Black Women on Lincoln Avenue in the 1870s

By looking at US Census data from 1870 and 1880, we can better understand the people who lived on what became Lincoln Avenue in 1877.

In 1870, the primary occupation listed for both the Black majority and the white minority of both women and men were the same: most women were listed as “Keeping House” and men as “Daily Laborers.” This post will examine the data on women on Lincoln Avenue in 1870; more will follow on other occupational topics.

Keeping house indicated that a woman devoted her labor to her home and family. We have seen that in 1870 most Black residents had arrived in Walnut Hills from the South, and many of the migrants had arrived during or after the Civil War which lasted from 1861 to 1865. Women who had been enslaved had no previous opportunity to keep house for their families, at least as a primary occupation. Among the 29 Black families living on Lincoln Avenue, sixteen included a woman counted as keeping house – or more significantly as not working outside the home for a living.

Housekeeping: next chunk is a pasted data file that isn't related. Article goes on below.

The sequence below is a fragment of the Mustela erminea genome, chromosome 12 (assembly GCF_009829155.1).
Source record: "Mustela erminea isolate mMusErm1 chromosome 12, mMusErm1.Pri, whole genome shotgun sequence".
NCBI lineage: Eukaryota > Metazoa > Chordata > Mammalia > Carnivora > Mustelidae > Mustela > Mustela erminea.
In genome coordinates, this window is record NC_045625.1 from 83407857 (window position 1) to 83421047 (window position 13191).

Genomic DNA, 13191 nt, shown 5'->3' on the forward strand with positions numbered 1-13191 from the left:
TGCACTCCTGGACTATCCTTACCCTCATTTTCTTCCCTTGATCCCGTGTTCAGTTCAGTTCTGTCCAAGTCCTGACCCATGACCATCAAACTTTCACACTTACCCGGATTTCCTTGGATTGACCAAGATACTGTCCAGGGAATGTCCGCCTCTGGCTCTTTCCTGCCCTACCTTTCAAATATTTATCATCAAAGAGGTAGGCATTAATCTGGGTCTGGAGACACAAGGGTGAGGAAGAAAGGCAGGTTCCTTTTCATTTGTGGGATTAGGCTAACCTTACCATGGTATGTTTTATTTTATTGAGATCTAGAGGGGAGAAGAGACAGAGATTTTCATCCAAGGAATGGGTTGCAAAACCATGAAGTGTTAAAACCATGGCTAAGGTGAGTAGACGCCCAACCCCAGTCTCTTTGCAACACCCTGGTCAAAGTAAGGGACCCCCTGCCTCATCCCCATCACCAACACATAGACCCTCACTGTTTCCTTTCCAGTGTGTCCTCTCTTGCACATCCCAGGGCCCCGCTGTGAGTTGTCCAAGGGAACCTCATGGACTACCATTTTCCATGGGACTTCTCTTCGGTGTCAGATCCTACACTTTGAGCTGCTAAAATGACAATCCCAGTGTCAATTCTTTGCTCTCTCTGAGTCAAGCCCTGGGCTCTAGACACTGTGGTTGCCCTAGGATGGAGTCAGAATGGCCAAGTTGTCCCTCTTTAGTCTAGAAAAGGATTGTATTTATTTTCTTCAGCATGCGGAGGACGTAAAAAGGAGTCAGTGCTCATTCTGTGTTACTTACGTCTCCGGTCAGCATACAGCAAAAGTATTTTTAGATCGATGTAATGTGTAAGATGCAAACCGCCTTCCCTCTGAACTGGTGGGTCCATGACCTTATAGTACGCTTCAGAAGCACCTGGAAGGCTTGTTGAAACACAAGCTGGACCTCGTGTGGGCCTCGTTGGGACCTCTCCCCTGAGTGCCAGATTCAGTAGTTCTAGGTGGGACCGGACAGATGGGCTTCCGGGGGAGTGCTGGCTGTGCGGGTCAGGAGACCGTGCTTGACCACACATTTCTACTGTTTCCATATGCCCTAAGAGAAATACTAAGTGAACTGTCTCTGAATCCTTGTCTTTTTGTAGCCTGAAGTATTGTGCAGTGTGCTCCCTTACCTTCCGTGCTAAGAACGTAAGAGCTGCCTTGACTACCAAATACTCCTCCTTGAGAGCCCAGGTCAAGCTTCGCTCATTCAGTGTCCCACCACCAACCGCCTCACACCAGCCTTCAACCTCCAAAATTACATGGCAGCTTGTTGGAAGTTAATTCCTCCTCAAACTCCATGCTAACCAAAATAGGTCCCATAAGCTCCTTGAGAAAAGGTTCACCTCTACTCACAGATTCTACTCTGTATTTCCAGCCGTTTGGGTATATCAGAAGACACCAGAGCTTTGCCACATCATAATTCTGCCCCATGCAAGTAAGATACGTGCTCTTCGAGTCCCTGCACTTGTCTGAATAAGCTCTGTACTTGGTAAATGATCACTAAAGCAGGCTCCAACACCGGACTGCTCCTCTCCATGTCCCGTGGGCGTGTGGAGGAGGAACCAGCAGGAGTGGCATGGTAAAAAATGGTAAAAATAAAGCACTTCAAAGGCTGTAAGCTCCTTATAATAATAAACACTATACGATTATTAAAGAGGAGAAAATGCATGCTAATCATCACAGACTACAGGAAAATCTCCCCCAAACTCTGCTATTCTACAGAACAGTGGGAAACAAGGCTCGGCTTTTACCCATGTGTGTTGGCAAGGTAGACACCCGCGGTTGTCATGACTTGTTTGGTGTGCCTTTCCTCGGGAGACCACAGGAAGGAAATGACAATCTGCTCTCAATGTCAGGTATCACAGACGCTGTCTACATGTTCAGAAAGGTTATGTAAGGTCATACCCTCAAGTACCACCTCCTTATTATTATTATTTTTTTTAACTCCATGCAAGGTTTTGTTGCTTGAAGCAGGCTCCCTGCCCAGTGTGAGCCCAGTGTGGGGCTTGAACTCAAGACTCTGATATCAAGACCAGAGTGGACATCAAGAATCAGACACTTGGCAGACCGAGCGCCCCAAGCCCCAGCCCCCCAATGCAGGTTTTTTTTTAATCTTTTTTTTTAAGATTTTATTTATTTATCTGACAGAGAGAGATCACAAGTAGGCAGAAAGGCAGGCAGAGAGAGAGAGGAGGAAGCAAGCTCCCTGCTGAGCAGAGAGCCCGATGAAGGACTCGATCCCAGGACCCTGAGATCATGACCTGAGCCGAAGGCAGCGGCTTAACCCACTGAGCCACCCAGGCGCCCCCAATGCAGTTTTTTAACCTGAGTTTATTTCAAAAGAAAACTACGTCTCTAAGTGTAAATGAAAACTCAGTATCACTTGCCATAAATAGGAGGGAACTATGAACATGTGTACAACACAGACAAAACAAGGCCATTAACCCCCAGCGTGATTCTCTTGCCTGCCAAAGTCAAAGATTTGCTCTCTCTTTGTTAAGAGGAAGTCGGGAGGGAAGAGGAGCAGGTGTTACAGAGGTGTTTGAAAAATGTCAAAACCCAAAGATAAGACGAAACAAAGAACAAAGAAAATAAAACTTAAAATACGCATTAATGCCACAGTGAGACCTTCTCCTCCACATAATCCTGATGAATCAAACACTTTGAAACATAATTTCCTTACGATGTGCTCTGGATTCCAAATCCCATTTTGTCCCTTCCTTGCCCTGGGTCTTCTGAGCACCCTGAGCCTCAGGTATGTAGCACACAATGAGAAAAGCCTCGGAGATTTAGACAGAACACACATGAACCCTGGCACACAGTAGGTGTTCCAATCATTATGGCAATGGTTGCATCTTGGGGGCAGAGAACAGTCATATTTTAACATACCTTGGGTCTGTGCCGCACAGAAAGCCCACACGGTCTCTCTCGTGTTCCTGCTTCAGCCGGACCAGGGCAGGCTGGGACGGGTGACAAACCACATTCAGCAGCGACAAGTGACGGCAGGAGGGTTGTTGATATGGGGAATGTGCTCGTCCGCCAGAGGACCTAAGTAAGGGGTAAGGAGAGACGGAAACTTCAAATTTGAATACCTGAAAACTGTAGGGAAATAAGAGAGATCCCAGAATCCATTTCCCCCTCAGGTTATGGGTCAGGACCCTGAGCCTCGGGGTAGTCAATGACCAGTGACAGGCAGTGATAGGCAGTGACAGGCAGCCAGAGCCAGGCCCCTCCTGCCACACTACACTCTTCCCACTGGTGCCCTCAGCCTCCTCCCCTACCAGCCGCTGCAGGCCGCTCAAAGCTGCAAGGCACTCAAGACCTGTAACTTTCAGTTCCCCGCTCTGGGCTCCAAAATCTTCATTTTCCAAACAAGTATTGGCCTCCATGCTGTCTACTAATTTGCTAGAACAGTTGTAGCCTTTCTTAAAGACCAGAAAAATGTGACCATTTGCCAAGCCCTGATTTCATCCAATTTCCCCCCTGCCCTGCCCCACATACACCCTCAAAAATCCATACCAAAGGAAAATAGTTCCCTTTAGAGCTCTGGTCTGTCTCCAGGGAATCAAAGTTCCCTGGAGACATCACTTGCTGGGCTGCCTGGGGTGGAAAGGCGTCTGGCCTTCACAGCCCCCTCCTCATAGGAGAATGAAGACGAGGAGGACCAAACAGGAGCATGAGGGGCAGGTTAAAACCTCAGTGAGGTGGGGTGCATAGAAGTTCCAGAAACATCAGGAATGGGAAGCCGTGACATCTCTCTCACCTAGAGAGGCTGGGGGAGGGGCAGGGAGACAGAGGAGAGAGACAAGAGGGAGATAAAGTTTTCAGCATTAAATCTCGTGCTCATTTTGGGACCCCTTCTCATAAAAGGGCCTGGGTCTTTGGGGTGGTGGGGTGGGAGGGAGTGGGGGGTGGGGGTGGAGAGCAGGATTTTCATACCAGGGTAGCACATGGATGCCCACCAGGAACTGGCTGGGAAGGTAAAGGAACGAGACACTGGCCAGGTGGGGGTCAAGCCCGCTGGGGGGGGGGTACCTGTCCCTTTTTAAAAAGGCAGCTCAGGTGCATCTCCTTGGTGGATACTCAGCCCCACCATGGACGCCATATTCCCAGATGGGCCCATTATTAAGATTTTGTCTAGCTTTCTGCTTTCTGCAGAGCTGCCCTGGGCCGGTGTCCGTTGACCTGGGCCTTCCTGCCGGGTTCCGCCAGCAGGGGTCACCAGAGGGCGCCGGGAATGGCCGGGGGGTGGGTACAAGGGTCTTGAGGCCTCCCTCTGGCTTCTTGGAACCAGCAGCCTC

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Geoff Sutton, “Black Women on Lincoln Avenue in the 1870s,” Cincinnati Sites and Stories, accessed May 28, 2024,